Monthly Archives: January 2009

Many Christians wonder how they should share their faith. Many try to provide an answer by quoting worldly expressions, such as “Actions speak louder than words.” Although such sayings often contain truth and wisdom, the abundance of such extrabiblical answers is staggering. Browse through various Web sites, blogs and Christian forums that attempt to address this topic, and you will almost certainly see a pattern emerge: Continue reading

share-jesus-without-fear-book-coverThe Christian book market offers plenty of books on evangelism, but this one was brought to my attention recently when my pastor loaned me the condensed cassette version and companion New Testament for my perusal. While listening to the cassette in its entirety, I heard a mixture of statements–some good, others not so good in my opinion. Consequently, I decided to purchase the book so I could delve deeper into the thinking of the author, William Fay, on this most important topic of evangelism.
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Later they sent some of the Pharisees and Herodians to Jesus to catch him in his words. They came to him and said, “Teacher, we know you are a man of integrity. You aren’t swayed by men, because you pay no attention to who they are; but you teach the way of God in accordance with the truth. Is it right to pay taxes to Caesar or not? Should we pay or shouldn’t we?” But Jesus knew their hypocrisy. “Why are you trying to trap me?” he asked. Bring me a denarius and let me look at it.” They brought the coin, and he asked them, “Whose portrait is this? And whose inscription?” “Caesar’s,” they replied. Then Jesus said to them, “Give to Caesar what is Caesar’s and to God what is God’s.” And they were amazed at him. (Mark 12:13-17, NIV)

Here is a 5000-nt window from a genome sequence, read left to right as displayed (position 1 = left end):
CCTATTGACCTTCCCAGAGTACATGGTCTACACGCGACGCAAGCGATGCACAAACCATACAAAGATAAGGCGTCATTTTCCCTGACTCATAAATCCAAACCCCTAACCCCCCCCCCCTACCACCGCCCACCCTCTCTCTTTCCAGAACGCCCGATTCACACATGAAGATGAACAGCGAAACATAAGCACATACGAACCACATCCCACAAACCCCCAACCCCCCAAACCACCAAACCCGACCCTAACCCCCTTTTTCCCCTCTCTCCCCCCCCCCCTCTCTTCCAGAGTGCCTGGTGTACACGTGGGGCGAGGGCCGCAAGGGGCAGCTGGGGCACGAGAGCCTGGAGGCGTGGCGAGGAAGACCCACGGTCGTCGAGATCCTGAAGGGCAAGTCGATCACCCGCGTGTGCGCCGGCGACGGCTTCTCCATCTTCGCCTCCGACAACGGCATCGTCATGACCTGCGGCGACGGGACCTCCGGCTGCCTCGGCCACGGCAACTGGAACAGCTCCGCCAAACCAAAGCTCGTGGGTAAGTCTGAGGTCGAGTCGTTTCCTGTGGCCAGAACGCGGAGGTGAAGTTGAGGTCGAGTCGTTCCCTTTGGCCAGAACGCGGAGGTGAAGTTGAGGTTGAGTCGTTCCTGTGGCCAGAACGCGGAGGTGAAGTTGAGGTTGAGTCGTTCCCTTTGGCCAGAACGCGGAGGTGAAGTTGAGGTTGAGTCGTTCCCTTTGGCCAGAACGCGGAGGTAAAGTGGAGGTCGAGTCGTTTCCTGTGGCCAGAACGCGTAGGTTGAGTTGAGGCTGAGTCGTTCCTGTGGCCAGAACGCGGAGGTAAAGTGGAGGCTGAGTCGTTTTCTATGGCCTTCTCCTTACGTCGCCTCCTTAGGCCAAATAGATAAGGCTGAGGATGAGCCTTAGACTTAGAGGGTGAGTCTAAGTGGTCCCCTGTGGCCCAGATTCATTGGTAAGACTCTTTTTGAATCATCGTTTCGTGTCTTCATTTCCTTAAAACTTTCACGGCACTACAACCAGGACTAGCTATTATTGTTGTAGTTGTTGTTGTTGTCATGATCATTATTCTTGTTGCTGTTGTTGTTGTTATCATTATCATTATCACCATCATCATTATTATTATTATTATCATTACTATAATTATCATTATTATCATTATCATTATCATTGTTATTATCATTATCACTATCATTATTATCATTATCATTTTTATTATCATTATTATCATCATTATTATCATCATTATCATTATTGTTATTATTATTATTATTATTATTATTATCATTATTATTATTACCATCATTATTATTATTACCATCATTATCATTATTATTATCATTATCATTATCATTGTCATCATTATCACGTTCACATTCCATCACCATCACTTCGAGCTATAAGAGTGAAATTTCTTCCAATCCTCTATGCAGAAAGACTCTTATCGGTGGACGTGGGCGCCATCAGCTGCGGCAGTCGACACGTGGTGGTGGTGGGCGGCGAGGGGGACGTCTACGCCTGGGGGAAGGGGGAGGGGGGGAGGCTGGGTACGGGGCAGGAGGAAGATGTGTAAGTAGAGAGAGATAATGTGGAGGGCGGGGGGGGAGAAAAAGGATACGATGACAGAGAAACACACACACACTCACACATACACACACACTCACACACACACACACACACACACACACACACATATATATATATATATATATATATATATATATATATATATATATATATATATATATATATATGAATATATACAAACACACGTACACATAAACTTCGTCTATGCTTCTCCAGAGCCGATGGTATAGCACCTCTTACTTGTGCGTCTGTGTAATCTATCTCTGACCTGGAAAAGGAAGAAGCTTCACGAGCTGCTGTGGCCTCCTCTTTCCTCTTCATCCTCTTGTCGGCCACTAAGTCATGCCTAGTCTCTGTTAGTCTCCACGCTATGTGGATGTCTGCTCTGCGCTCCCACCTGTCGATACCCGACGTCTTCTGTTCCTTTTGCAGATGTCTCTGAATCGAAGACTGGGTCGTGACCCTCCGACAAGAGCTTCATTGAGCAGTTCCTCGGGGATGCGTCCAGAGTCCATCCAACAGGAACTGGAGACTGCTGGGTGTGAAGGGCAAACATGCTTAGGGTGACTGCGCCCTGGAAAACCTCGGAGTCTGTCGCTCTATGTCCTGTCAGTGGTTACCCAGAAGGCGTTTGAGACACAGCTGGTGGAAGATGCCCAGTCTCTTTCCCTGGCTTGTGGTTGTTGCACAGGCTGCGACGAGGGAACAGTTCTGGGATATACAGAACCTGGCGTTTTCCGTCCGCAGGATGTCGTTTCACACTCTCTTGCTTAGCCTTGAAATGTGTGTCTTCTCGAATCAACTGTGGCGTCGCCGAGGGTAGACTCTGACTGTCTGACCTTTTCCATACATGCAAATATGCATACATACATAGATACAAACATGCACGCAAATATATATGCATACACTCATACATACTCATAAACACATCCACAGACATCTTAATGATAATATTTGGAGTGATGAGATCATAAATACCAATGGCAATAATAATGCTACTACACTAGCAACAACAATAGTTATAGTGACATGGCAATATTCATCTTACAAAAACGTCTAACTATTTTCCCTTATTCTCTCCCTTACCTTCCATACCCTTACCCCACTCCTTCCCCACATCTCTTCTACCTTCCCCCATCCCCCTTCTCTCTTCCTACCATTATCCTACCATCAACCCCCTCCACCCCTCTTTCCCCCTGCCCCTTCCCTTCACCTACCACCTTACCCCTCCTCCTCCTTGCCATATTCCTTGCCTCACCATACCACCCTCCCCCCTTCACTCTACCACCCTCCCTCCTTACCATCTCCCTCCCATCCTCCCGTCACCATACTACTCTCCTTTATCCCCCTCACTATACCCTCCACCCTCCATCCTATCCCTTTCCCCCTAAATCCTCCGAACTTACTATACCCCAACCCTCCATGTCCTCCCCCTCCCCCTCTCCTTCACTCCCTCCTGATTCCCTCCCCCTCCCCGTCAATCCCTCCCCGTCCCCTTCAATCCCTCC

Jesus seemed to seize any opportunity he could to teach a spiritual truth or give an important exhortation. This exchange with the Pharisees and Herodians seems no different. Trying to trap Jesus in his words, undoubtedly they were hoping he would answer their question in a way that would make him appear as a rebel against Roman authority. They were hoping he would say, “NO! Don’t give a single farthing to those ruthless, wicked oppressors,” so they could then report him to the Roman authorities for insurrection. His answer, however, was quite different. It is noteworthy that while Jesus answered their question directly, he added an exhortation to it that is just as true for us as it was for his enemies back then: Give to God what belongs to God.
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In my ongoing study of the Gospel of Mark with a friend, I came across the very interesting—and for some perplexing—account of Jesus’ causing the fruitless fig tree to wither. If we had attempted to interpret the passage on its own apart from the context, we would have been confused and would have misconstrued the text. Continue reading

Long ago St. Francis uttered some words that have unfortunately survived to this very day and constitute a popular quote among many Christians regarding evangelism: “Preach the gospel at all times. If necessary, use words.” This statement—or the thinking behind it—has perhaps become as popular in evangelical church culture as the Great Commission itself. Continue reading

About the Author

The author of this blog, Jeremy (Jehanne), is a Catholic who strives to think God's thoughts after Him and obey Christ's exhortation to take up the cross daily and follow Him on the way to Golgotha. He likes reading theology, evangelizing, and, of course, writing.